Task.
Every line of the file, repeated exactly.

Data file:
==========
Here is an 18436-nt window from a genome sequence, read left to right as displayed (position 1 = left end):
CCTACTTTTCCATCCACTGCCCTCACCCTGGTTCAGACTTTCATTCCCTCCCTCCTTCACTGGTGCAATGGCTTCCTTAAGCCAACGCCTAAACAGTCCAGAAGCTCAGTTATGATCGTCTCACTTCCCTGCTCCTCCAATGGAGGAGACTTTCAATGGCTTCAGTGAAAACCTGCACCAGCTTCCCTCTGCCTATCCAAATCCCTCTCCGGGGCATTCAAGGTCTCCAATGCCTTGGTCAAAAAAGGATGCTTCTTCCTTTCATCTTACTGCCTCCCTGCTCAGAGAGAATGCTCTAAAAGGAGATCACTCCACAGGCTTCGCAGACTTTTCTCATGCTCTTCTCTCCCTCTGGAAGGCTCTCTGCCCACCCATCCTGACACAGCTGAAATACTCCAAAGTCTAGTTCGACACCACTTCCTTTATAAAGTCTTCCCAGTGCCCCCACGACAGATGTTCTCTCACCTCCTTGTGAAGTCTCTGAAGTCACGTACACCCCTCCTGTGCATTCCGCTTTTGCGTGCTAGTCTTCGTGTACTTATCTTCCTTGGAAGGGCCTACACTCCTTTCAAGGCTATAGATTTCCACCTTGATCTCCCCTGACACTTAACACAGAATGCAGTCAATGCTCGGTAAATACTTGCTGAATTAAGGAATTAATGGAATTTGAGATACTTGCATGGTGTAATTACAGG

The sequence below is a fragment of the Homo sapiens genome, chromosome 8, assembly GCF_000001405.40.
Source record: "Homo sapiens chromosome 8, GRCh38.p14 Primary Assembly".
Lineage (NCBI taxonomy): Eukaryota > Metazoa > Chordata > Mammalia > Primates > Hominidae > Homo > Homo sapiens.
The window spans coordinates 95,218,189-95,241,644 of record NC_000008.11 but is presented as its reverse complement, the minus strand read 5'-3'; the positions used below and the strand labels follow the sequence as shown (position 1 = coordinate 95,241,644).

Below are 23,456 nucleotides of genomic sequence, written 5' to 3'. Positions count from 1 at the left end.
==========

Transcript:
Here is an 18436-nt window from a genome sequence, read left to right as displayed (position 1 = left end):
CCTACTTTTCCATCCACTGCCCTCACCCTGGTTCAGACTTTCATTCCCTCCCTCCTTCACTGGTGCAATGGCTTCCTTAAGCCAACGCCTAAACAGTCCAGAAGCTCAGTTATGATCGTCTCACTTCCCTGCTCCTCCAATGGAGGAGACTTTCAATGGCTTCAGTGAAAACCTGCACCAGCTTCCCTCTGCCTATCCAAATCCCTCTCCGGGGCATTCAAGGTCTCCAATGCCTTGGTCAAAAAAGGATGCTTCTTCCTTTCATCTTACTGCCTCCCTGCTCAGAGAGAATGCTCTAAAAGGAGATCACTCCACAGGCTTCGCAGACTTTTCTCATGCTCTTCTCTCCCTCTGGAAGGCTCTCTGCCCACCCATCCTGACACAGCTGAAATACTCCAAAGTCTAGTTCGACACCACTTCCTTTATAAAGTCTTCCCAGTGCCCCCACGACAGATGTTCTCTCACCTCCTTGTGAAGTCTCTGAAGTCACGTACACCCCTCCTGTGCATTCCGCTTTTGCGTGCTAGTCTTCGTGTACTTATCTTCCTTGGAAGGGCCTACACTCCTTTCAAGGCTATAGATTTCCACCTTGATCTCCCCTGACACTTAACACAGAATGCAGTCAATGCTCGGTAAATACTTGCTGAATTAAGGAATTAATGGAATTTGAGATACTTGCATGGTGTAATTACAGG

The sequence below is a fragment of the Homo sapiens genome, chromosome 8, assembly GCF_000001405.40.
Source record: "Homo sapiens chromosome 8, GRCh38.p14 Primary Assembly".
Lineage (NCBI taxonomy): Eukaryota > Metazoa > Chordata > Mammalia > Primates > Hominidae > Homo > Homo sapiens.
The window spans coordinates 95,218,189-95,241,644 of record NC_000008.11 but is presented as its reverse complement, the minus strand read 5'-3'; the positions used below and the strand labels follow the sequence as shown (position 1 = coordinate 95,241,644).

Below are 23,456 nucleotides of genomic sequence, written 5' to 3'. Positions count from 1 at the left end.